One area where Wear OS is definitely ahead is in the on-board digital assistant: Wear OS has Google Assistant, which you can control with your voice and which can do everything from sending messages to checking the weather. Tizen, meanwhile, has Bixby, which is currently a way behind in terms of functions and integrations.
There’s plenty more to get to grips with, features-wise, including Google Pay (Wear OS) and Samsung Pay (Tizen) for mobile payments, and on-board GPS, which you can find on newer Galaxy smartwatches running Tizen and most Wear OS smartwatches. Heart rate monitoring is available on both platforms as well.
If you want to be able to make calls directly from your watch, both the Galaxy Watch and the Galaxy Watch Active 2 offer cellular models, as do several Wear OS models, so the option is there on both platforms if you need it.
Winner: Wear OS
Wear OS v Tizen: Apps
We’re not particularly blown away by either of the app selections for Tizen or Wear OS, though there’s definitely more choice on the latter: the likes of Gmail, Google Maps and Google Calendar, that you’re no doubt already familiar with, are available on Wear OS.
When it comes to Tizen, you’re basically relying on Samsung’s own apps and a very small number of third-party options, including an Outlook app from Microsoft, an official Spotify app, and maps from Here.
Samsung’s own apps might be all you need though — and you will get notifications from every app on your Android phone, even if you can’t do much in terms of interacting with them. You’re covered for the basics like a calendar, an alarm clock, reminders and music, you just don’t get much else (or any Google apps).
Aside from Google’s own apps, the picture isn’t all that better on Wear OS, though there is more out there, including Spotify, Outlook, Dark Sky, Todoist and Uber. You’ll find gaps too: Google recently pulled its Nest app for Wear OS, for example.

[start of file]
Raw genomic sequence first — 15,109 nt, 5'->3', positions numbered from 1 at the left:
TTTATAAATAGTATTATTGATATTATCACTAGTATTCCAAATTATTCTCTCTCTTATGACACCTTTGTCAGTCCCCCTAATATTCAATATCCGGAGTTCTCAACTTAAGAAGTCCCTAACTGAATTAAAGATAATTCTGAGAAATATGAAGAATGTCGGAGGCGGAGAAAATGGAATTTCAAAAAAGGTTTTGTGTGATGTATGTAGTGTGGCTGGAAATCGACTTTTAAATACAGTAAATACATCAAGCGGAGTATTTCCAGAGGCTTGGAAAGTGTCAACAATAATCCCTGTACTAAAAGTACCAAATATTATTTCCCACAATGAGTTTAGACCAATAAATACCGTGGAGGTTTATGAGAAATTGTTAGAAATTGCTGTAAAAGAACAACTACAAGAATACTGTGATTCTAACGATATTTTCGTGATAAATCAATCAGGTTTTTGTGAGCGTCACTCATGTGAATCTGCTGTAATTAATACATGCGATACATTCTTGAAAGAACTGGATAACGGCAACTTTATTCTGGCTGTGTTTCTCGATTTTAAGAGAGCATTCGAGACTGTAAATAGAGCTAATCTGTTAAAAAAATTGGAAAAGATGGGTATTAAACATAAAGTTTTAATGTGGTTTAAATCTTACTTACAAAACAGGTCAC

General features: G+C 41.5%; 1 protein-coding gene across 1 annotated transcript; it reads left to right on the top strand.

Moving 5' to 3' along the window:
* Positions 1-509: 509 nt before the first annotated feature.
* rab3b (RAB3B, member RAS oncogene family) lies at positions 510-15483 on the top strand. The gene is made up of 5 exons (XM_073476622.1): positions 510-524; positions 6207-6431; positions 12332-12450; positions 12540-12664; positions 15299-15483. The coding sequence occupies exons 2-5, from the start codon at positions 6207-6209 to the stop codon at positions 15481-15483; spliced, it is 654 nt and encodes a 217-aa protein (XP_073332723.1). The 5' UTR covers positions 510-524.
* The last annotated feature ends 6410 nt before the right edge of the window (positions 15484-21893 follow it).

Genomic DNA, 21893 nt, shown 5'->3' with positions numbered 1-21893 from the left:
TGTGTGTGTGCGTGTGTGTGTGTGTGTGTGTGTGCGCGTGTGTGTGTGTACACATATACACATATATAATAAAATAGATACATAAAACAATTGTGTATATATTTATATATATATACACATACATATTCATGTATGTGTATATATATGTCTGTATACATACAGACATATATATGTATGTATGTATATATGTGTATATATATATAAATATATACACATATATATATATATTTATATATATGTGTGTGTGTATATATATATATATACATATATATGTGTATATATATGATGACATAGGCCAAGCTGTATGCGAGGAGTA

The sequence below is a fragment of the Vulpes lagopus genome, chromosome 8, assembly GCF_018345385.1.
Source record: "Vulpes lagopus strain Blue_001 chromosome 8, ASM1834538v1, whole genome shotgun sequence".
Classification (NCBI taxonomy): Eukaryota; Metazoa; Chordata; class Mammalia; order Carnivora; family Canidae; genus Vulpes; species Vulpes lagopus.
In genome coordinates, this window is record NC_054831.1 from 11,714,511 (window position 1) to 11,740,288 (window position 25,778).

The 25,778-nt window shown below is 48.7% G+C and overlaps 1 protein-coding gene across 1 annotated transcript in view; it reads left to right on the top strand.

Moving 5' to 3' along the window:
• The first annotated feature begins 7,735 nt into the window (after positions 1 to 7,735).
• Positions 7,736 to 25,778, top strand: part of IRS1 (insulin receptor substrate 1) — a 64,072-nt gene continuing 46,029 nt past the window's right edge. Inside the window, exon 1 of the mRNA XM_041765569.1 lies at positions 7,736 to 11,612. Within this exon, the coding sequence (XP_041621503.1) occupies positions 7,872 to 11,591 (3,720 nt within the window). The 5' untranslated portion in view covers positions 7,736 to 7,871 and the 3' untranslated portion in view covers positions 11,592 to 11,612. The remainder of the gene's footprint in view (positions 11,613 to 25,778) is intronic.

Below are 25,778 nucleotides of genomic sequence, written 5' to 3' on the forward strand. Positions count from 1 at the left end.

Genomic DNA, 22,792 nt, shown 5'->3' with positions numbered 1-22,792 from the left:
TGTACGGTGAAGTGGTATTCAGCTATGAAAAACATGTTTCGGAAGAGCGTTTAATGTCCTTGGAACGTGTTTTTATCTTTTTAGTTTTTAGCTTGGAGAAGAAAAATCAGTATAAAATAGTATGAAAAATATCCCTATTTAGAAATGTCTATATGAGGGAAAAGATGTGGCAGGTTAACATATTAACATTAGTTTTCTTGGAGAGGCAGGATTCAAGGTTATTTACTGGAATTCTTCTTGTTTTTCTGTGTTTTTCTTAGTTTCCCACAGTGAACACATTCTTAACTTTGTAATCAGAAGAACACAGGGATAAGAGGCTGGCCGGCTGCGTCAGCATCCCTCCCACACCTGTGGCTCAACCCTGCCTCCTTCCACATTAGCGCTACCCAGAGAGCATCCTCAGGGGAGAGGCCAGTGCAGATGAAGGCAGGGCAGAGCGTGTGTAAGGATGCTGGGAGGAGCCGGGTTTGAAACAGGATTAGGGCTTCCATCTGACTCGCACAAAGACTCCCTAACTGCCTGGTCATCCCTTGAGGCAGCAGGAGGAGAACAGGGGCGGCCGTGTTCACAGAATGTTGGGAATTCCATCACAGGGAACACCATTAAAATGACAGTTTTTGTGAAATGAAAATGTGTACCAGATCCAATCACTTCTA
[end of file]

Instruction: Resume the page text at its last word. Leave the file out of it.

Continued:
Winner: Wear OS
Tizen v Wear OS: Health and fitness
Almost every Wear OS smartwatch on the market does a decent job of health and fitness tracking, via Google Fit – though sleep tracking is one noticeable missing feature right now. Walking, cycling, running and a variety of specialist activities are all covered.
Google Fit has been improved in recent times, with a much better interface and easier controls for working on a smaller screen. It also integrates with a bunch of third-party apps, and everything gets synced to your phone automatically.
We also like what Tizen does in the health and fitness department too: recent Galaxy watches feature a host of sensors (including a heart rate sensor and barometer for outdoor pursuits), and automatic exercise recognition is also included.
Like Google Fit, Samsung’s Health platform continues to improve with every software update. As far as replacing sports watches are concerned, both still have some way to go, but we’d be inclined to say that Samsung does a slightly better job of it.
If you care about the third-party fitness app support though, and want to use the Google Fit app on your phone, then Wear OS is the way to go. It’s not really a dealbreaker, because both Wear OS and Tizen will cover all but the most advanced activity tracking for you.
Wear OS v Tizen: Verdict
Tizen or Wear OS? It’s just one consideration when you’re deciding whether to buy a Samsung Galaxy or Android Wear OS watch. Design, price, customisation – everything has to be just right for you to give up your wrist space for one of these devices.
If you’re plugged into Google’s services or you need a specific sensor, feature or finish, it’s worth diving into the specifics of what each Wear OS smartwatch offers. If you’ve never worn a smartwatch before, you have a compatible phone and you want a device that is easy to use from day one, try on a Galaxy watch for size.
Also, remember – there are a variety of hybrid smartwatches disguised as analogue watches from Fossil, Withings and co. You’ve got a wide choice when it comes to smartwatch platforms (Huawei is also doing its own thing), so make sure you’re getting the features and functionality you need before parting with your cash.
At the moment we’d say Wear OS just edges it in this versus battle, for the better app support, the more mature apps, and the wider choice of devices. That’s not to say Tizen won’t suit some of you better though – especially if you own a Samsung phone and make extensive use of Samsung apps already.